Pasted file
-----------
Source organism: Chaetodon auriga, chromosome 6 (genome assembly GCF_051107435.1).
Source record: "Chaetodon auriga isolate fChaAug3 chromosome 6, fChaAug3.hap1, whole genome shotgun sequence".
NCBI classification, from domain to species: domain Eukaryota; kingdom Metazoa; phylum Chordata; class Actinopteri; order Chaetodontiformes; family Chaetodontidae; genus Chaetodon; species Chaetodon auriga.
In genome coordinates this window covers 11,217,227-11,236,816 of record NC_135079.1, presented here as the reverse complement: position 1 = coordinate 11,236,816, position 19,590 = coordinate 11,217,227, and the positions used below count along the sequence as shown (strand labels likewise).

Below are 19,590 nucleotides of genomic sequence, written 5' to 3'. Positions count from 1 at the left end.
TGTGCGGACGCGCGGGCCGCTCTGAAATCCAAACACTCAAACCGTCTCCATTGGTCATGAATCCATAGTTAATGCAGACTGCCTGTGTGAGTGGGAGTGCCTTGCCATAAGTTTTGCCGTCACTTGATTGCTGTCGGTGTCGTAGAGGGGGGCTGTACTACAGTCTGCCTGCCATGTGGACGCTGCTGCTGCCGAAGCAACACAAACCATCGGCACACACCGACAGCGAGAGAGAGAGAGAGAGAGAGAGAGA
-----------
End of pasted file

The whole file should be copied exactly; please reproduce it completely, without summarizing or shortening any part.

Source organism: Chaetodon auriga, chromosome 6 (genome assembly GCF_051107435.1).
Source record: "Chaetodon auriga isolate fChaAug3 chromosome 6, fChaAug3.hap1, whole genome shotgun sequence".
NCBI classification, from domain to species: domain Eukaryota; kingdom Metazoa; phylum Chordata; class Actinopteri; order Chaetodontiformes; family Chaetodontidae; genus Chaetodon; species Chaetodon auriga.
In genome coordinates this window covers 11,217,227-11,236,816 of record NC_135079.1, presented here as the reverse complement: position 1 = coordinate 11,236,816, position 19,590 = coordinate 11,217,227, and the positions used below count along the sequence as shown (strand labels likewise).

Below are 19,590 nucleotides of genomic sequence, written 5' to 3'. Positions count from 1 at the left end.
TGTGCGGACGCGCGGGCCGCTCTGAAATCCAAACACTCAAACCGTCTCCATTGGTCATGAATCCATAGTTAATGCAGACTGCCTGTGTGAGTGGGAGTGCCTTGCCATAAGTTTTGCCGTCACTTGATTGCTGTCGGTGTCGTAGAGGGGGGCTGTACTACAGTCTGCCTGCCATGTGGACGCTGCTGCTGCCGAAGCAACACAAACCATCGGCACACACCGACAGCGAGAGAGAGAGAGAGAGAGAGAGAGA